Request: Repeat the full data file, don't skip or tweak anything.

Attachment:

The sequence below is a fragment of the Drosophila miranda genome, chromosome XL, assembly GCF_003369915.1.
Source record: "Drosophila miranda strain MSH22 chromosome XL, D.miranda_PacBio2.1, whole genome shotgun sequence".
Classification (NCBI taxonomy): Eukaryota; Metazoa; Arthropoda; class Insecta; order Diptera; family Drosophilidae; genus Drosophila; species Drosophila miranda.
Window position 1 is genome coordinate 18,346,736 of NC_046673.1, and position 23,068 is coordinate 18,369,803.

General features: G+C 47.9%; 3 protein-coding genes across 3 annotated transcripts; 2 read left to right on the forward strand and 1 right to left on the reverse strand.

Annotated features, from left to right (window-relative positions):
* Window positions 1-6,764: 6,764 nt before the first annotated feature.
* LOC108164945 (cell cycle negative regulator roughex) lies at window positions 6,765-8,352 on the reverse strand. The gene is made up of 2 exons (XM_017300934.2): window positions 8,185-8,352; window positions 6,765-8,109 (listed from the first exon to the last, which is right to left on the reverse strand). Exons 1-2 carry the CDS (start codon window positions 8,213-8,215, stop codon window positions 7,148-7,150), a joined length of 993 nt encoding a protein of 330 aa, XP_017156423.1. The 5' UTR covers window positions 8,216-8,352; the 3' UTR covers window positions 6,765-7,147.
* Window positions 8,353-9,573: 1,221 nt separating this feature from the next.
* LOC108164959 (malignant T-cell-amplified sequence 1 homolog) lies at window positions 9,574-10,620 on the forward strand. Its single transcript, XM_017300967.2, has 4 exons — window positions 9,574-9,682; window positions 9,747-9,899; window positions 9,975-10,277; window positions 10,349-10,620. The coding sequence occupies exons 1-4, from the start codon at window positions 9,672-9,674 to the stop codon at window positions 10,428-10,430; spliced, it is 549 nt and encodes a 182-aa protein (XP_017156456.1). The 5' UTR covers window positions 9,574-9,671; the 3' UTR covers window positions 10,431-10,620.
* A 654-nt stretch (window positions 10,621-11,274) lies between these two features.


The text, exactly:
The sequence below is a fragment of the Drosophila miranda genome, chromosome XL, assembly GCF_003369915.1.
Source record: "Drosophila miranda strain MSH22 chromosome XL, D.miranda_PacBio2.1, whole genome shotgun sequence".
Classification (NCBI taxonomy): Eukaryota; Metazoa; Arthropoda; class Insecta; order Diptera; family Drosophilidae; genus Drosophila; species Drosophila miranda.
Window position 1 is genome coordinate 18,346,736 of NC_046673.1, and position 23,068 is coordinate 18,369,803.

General features: G+C 47.9%; 3 protein-coding genes across 3 annotated transcripts; 2 read left to right on the forward strand and 1 right to left on the reverse strand.

Annotated features, from left to right (window-relative positions):
* Window positions 1-6,764: 6,764 nt before the first annotated feature.
* LOC108164945 (cell cycle negative regulator roughex) lies at window positions 6,765-8,352 on the reverse strand. The gene is made up of 2 exons (XM_017300934.2): window positions 8,185-8,352; window positions 6,765-8,109 (listed from the first exon to the last, which is right to left on the reverse strand). Exons 1-2 carry the CDS (start codon window positions 8,213-8,215, stop codon window positions 7,148-7,150), a joined length of 993 nt encoding a protein of 330 aa, XP_017156423.1. The 5' UTR covers window positions 8,216-8,352; the 3' UTR covers window positions 6,765-7,147.
* Window positions 8,353-9,573: 1,221 nt separating this feature from the next.
* LOC108164959 (malignant T-cell-amplified sequence 1 homolog) lies at window positions 9,574-10,620 on the forward strand. Its single transcript, XM_017300967.2, has 4 exons — window positions 9,574-9,682; window positions 9,747-9,899; window positions 9,975-10,277; window positions 10,349-10,620. The coding sequence occupies exons 1-4, from the start codon at window positions 9,672-9,674 to the stop codon at window positions 10,428-10,430; spliced, it is 549 nt and encodes a 182-aa protein (XP_017156456.1). The 5' UTR covers window positions 9,574-9,671; the 3' UTR covers window positions 10,431-10,620.
* A 654-nt stretch (window positions 10,621-11,274) lies between these two features.